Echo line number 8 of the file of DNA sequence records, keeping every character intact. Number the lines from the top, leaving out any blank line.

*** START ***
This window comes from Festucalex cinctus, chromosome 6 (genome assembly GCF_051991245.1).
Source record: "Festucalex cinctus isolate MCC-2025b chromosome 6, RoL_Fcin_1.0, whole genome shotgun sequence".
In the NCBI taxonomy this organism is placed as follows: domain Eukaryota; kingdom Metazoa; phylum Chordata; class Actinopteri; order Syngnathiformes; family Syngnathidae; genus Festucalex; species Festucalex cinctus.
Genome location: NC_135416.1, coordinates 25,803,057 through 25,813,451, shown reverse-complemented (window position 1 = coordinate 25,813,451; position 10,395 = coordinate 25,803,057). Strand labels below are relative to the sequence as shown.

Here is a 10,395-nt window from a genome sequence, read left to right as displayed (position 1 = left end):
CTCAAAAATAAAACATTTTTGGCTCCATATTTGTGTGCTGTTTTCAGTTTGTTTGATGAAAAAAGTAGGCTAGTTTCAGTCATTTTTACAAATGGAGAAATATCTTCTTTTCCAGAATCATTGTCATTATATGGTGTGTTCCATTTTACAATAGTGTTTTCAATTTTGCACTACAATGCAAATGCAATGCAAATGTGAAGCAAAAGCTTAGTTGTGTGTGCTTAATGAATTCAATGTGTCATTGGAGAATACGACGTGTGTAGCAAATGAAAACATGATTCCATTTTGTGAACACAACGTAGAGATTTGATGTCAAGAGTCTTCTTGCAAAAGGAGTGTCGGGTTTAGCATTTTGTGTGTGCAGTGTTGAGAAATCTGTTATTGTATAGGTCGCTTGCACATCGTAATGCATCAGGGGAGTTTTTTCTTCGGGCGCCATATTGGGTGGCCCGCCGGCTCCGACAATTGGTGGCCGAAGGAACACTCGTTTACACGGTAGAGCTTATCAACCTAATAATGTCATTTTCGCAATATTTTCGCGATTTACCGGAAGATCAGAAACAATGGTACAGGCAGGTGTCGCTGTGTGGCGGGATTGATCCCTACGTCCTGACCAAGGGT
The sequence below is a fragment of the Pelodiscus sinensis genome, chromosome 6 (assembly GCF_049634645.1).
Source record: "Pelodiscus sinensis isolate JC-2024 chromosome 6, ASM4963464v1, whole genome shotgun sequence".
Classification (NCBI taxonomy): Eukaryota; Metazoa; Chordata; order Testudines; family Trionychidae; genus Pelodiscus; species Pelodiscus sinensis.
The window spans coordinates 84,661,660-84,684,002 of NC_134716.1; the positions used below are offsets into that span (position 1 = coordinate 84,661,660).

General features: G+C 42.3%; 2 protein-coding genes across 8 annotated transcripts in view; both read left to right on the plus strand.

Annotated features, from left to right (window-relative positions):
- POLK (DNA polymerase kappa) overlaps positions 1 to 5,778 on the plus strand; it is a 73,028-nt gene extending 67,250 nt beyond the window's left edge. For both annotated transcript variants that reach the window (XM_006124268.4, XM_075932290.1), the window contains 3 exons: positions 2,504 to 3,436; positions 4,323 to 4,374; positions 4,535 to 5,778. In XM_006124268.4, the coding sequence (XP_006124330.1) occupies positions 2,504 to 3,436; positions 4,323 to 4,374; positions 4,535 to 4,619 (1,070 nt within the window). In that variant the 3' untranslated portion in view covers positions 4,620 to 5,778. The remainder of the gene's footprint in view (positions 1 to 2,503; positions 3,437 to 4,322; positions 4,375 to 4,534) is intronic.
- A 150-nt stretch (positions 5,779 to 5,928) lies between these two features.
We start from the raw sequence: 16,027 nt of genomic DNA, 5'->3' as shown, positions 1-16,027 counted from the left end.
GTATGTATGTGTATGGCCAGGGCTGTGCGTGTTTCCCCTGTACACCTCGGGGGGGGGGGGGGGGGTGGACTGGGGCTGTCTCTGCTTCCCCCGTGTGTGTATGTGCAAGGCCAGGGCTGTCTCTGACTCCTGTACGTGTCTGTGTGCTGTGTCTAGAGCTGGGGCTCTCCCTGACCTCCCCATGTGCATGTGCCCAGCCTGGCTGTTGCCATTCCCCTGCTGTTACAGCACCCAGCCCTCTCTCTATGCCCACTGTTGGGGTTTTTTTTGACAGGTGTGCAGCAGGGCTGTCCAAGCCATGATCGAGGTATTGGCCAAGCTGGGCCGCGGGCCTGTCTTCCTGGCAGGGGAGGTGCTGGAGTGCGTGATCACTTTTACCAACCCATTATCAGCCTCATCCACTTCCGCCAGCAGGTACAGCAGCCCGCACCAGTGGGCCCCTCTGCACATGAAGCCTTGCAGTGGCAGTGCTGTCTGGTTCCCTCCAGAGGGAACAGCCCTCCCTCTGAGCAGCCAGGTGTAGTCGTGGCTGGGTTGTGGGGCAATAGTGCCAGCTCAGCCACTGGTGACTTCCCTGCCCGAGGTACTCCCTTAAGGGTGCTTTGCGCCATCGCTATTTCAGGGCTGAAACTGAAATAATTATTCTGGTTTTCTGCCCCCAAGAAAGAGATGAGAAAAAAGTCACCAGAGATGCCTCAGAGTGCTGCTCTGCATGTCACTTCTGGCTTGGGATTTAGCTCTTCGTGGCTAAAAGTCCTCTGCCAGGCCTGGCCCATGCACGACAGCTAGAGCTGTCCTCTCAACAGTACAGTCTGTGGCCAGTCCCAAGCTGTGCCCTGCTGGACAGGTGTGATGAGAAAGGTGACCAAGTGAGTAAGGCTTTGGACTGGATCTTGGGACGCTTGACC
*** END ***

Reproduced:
Source record: "Pelodiscus sinensis isolate JC-2024 chromosome 6, ASM4963464v1, whole genome shotgun sequence".